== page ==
A year later, Tosti knocking on LAAC door again

By Ryan LavnerJanuary 15, 2016, 9:52 pm

LA ROMANA, Dominican Republic – Alejandro Tosti’s story can come full circle this week at the Latin America Amateur Championship.

The winner here at Caso de Campo receives a spot in the Masters – a tournament Tosti has been itching to play ever since he was 5 years old, when he watched the telecast on TV, grabbed a barbecue stick and smacked a deodorant ball around his family’s home in Rosario, Argentina.

“I was hitting the ball all over and breaking glasses,” he recalled Friday. “My mom would scream, ‘Stop doing that!’ And I said, ‘I’m sorry, but I want to go play golf.’”

Tosti’s parents didn’t play, and his mother, Patricia, asked why he didn’t want to try soccer or tennis or rugby – the popular sports in their home country. He still wouldn’t budge. His parents flipped through the Yellow Pages to find a spot to practice.

The nearest course was in Perez, about 10 miles away. Tosti started playing there on the weekends, but with his parents’ busy work schedule – his father, Juan Carlos, was an electronic engineer and his mother a secretary – the 8-year-old often walked seven blocks to the bus station and took the one-hour ride to the club, alone.

“I was loving the sport and nobody was telling me to go practice,” he said. “I went because I wanted to.”


Echavarria takes 3-shot lead


Tosti won his first national junior title when he was 8, on a short course with 120-yard par 3s, 200-yard par 4s and 250-yard par 5s, and with seven mismatched clubs gifted from his first swing coach, Lincho Romero.

A few years later, Tosti joined the Argentina Golf Association and attended a high-performance institute in Buenos Aires. At age 15, he took his first trip to the U.S., but his English was so limited that he couldn’t even ask for a Coke. Several college golf coaches still extended scholarship offers, even though Tosti hadn’t even considered the possibility of playing in the States.

“But then I started looking at all the guys in my country who were playing really good amateur golf and turning pro at 18, after high school,” he said. “They really struggled, because it’s a profession. You have to work and know the world, know how to speak English. Those guys had a problem at the age of 22 without a plan B in their life.”

With a year off between high school and college, Tosti spent every afternoon with a tutor to learn the language. He passed the SAT exam and chose to play at the University of Florida, largely because of his relationship with Gators assistant coach John Handrigan.

In June 2014, J.C. Deacon was one day into his tenure as Florida’s head coach when he reached out to Tosti to gauge whether he was still interested in coming to Gainesville after the coaching change. Tosti never answered the call, instead sending back a text: “I don’t speak English.”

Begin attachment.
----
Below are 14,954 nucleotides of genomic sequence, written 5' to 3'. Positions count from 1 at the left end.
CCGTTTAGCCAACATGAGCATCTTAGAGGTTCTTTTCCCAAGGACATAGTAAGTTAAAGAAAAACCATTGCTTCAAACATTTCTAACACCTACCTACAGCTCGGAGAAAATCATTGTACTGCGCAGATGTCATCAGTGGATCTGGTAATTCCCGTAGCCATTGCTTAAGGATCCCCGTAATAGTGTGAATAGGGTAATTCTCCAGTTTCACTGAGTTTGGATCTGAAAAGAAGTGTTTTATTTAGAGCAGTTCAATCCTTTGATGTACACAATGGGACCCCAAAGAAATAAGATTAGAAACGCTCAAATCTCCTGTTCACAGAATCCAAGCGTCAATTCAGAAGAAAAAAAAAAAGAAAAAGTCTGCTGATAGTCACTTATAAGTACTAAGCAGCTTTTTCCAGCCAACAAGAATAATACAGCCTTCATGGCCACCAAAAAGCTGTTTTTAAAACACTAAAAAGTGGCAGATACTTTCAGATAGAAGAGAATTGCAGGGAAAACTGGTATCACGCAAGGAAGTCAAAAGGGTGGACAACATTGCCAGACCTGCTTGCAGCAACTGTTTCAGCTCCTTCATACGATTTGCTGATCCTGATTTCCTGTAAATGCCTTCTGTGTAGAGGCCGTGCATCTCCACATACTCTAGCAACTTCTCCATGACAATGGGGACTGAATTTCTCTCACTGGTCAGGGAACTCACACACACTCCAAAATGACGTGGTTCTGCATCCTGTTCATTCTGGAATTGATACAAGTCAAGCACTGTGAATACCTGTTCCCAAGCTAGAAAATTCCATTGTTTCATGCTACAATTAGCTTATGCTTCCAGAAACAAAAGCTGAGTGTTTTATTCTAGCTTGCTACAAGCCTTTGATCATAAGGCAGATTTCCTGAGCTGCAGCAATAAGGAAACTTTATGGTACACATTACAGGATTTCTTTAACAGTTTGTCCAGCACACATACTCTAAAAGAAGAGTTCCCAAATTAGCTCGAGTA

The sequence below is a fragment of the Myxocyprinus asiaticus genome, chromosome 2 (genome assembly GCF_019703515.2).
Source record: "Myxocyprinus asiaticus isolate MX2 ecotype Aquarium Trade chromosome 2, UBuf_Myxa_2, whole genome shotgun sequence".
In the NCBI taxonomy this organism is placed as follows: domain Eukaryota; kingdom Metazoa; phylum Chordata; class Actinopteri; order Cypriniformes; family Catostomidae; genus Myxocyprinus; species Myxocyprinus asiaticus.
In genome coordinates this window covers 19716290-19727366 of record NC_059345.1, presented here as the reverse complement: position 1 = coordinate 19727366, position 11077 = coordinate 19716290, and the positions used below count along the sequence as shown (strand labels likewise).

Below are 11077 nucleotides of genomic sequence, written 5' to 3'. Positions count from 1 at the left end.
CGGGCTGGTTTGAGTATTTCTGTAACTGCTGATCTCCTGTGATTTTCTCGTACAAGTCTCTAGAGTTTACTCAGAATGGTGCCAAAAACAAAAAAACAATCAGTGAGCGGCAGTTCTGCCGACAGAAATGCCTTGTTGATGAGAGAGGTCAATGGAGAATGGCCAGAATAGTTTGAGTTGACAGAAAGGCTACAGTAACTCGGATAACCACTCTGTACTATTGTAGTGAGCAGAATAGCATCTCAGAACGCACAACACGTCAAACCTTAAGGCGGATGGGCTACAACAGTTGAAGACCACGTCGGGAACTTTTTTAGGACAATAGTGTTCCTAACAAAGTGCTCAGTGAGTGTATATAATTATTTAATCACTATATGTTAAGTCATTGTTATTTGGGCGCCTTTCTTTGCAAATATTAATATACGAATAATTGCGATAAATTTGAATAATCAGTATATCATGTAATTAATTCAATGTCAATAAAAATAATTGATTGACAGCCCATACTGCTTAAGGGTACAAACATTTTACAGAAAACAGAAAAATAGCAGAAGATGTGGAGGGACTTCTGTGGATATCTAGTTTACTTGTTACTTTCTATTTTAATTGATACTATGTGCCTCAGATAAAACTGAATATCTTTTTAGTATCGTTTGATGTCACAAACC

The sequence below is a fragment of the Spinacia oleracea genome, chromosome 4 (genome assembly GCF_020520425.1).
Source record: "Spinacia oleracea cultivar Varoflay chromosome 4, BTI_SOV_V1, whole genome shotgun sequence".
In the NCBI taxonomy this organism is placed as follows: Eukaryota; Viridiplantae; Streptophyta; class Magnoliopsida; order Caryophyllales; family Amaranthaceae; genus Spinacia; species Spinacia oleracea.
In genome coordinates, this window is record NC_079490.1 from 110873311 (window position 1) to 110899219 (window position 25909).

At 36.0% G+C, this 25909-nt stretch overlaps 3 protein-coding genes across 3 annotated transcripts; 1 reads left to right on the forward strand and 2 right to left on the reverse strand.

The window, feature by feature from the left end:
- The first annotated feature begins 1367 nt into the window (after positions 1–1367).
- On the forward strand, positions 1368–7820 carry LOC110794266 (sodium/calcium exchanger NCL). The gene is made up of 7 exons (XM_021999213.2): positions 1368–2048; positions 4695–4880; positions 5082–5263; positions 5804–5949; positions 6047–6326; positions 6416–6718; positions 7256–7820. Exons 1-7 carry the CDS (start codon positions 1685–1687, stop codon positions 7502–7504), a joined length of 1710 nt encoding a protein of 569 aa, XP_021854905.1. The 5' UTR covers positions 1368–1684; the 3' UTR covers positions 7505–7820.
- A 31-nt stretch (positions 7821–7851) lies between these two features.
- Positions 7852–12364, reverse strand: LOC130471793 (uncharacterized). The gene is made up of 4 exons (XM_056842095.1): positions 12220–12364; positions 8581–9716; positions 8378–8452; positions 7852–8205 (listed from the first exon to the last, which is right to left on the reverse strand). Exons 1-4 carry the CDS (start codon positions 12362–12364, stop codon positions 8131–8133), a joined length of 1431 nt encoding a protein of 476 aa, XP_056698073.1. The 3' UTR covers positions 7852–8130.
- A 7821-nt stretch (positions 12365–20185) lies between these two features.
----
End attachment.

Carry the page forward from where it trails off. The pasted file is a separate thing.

Not surprisingly, then, it was a turbulent freshman year. He struggled with the language barrier and expressing himself with his teammates and coaches, with the balance of golf and coursework, with his parents being a 16-hour flight away.

“It was really difficult to keep up with everything,” he said.

Yet his fortunes appeared to improve at last year’s Latin America Amateur, in his home country of Argentina. One shot off the lead with two holes to play, with a Masters berth on the line, he missed a 4-foot par putt on the 71st hole and failed to birdie the last even after eventual winner Matias Dominguez made bogey to open the door.

Tosti was devastated, but he found solace in his college coach. In the 2005 U.S. Amateur semifinals, with a Masters berth on the line, Deacon held a 1-up lead with two to play against Dillon Dougherty. He dropped the last two holes and lost the match.

“I’ve felt those feelings, of getting the Masters snatched away from you, and it was fun in a way to tell him that story,” Deacon said by phone Friday. “He understood. But I told him: ‘It’s what you make of it now.’”

Tosti’s game was trending upward after the LAAC, but a tooth infection that went untreated sent him to the hospital during the NCAA postseason. Suffering from severe headaches, vomiting and fatigue, Tosti’s doctors determined that he had encephalitis – essentially, swelling of the brain – which required nine days in a hospital bed with a catheter, and 20 more days at home where he administered the IV himself.

When his health finally improved, his game wasn’t nearly sharp enough to contend for any of the major titles over the summer. In fact, Deacon said, “it wasn’t until the last three events this fall [which included a win at FGCU Classic] that we started seeing the Tosti that we all know.”